• Incorporating data protection & privacy principles into current laws:
  • Necessity, i.e. determining whether there is a less onerous means of achieving a particular government objective (such as preventing incitement of a cognizable offence) and whether there is an alternative way of acquiring the information.
  • Collection Limitation, i.e. only such amounts of data are intercepted, monitored, or decrypted, or such calls are tapped, as are necessary/required for the limited, specific purpose of the competent authority.
  • Purpose Limitation, i.e. data that is collected, monitored, intercepted, decrypted by one of the notified agencies/Central/State Government should not be disclosed to any other body without a judicial warrant.
  • Provision of the right to challenge and seek appropriate redress against unauthorised surveillance activities.
  • Every individual should have the right to challenge and seek appropriate redress against surveillance activities. This requires that the individual be informed, as far as possible, about being placed under surveillance after the completion of surveillance activites.
  • The right to redress would also require amending the existing provisions of the Telegraph Act, IT Act, and the Code of Criminal Procedure to stipulate that illegally obtained communication or documents, such as through unlawful surveillance, shall be inadmissible in evidence.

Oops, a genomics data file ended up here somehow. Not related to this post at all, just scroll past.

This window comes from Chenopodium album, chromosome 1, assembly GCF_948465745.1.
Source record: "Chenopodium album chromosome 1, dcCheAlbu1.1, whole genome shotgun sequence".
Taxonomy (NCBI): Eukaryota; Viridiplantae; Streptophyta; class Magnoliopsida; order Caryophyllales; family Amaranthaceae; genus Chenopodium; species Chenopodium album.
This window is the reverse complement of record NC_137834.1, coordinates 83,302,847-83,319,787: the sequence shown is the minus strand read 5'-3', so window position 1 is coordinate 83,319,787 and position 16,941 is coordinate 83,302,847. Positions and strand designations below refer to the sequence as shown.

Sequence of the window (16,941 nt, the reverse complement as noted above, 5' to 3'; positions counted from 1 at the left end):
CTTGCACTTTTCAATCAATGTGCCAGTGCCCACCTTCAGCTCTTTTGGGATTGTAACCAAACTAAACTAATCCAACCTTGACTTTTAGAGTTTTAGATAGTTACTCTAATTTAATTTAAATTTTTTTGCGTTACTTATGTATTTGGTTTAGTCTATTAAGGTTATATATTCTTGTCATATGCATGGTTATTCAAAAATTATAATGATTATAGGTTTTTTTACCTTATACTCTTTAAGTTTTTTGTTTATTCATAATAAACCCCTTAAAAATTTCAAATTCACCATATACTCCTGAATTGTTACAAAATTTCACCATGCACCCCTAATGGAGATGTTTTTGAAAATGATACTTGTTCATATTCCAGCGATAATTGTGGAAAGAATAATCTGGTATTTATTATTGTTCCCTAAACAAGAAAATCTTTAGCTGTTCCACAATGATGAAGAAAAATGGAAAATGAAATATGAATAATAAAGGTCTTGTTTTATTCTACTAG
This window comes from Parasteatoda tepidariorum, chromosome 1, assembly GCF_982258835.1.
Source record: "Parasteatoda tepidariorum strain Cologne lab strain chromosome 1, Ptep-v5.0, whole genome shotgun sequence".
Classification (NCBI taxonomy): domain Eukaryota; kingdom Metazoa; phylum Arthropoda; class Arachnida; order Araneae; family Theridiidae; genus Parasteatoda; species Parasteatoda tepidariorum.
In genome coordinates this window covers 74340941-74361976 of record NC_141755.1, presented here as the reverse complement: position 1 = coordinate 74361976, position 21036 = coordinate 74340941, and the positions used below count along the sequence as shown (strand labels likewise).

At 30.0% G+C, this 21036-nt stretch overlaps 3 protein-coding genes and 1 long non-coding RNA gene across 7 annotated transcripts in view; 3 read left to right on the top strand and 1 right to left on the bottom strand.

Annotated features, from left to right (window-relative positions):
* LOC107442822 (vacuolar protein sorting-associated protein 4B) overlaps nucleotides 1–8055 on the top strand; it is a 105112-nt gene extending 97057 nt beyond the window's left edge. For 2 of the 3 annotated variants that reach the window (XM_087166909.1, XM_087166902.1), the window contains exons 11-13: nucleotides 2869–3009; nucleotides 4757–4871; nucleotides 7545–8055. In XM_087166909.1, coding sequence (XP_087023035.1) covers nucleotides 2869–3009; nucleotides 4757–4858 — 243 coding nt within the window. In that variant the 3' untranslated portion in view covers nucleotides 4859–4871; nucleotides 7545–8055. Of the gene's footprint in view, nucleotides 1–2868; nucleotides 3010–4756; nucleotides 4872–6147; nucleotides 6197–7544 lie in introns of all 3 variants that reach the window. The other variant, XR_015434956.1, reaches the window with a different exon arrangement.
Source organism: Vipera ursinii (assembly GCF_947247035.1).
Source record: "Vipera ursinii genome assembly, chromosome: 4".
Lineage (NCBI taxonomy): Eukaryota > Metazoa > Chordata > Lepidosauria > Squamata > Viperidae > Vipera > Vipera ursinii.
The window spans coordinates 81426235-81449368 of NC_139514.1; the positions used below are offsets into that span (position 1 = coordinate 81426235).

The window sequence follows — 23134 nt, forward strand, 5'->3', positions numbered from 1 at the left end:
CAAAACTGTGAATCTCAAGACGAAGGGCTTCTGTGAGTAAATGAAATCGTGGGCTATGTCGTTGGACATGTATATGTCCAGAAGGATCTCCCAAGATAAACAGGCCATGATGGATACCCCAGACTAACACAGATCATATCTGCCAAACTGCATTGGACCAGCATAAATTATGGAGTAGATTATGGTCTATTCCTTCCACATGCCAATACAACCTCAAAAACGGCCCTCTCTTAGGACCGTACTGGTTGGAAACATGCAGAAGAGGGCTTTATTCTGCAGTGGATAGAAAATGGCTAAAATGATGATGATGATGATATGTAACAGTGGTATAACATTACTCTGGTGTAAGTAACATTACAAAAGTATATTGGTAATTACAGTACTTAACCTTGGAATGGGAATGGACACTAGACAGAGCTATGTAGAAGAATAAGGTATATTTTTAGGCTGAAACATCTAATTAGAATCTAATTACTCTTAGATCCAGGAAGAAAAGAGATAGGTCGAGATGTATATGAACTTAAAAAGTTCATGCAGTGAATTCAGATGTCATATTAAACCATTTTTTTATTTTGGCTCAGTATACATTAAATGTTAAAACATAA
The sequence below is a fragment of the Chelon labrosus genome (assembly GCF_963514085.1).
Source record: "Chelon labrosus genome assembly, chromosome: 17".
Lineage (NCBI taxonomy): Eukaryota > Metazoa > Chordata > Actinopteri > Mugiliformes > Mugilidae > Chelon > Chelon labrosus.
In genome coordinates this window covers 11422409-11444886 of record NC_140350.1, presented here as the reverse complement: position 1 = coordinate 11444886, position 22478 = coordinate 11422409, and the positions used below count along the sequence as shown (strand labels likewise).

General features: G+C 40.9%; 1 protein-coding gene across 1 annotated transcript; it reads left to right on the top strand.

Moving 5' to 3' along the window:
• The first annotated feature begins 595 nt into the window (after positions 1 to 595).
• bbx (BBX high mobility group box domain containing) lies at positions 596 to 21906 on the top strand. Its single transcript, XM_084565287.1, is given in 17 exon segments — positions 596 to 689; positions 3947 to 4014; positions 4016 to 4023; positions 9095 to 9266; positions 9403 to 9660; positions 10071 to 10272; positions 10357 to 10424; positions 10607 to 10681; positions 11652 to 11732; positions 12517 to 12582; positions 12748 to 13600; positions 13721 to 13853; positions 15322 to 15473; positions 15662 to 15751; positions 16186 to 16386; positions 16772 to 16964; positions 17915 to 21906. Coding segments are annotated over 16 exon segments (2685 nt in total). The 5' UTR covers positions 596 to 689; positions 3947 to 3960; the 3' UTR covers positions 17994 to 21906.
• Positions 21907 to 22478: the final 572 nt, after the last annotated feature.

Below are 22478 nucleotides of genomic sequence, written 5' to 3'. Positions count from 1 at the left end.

• A separate right to redress should be provided to intermediaries to question the scope and purpose of the orders received by them from LEAs under Section 69(3) of the IT Act.
  • Removing surveillance provisions in telecom licenses: Telecom licences should not contain additional requirements, beyond the existing statutory framework, that requires telecom and internet service providers to facilitate lawful interception or conduct decryption. Current government surveillance programs such as the Central Monitoring System (CMS) are incorporated within the telecom licenses, without having a statutory basis in law.8 This is clearly unconstitutional and needs to change.
  1. LEA Reform 

The Intelligence Services (Powers and Regulation) Bill, 2011 was introduced as Private Member Bill in the Lok Sabha in 2011, to regulate the manner of functioning and exercise of powers of LEAs, specifically IB, R&AW, and the National Technical Research Organisation (functioning under the control of the Prime Minister).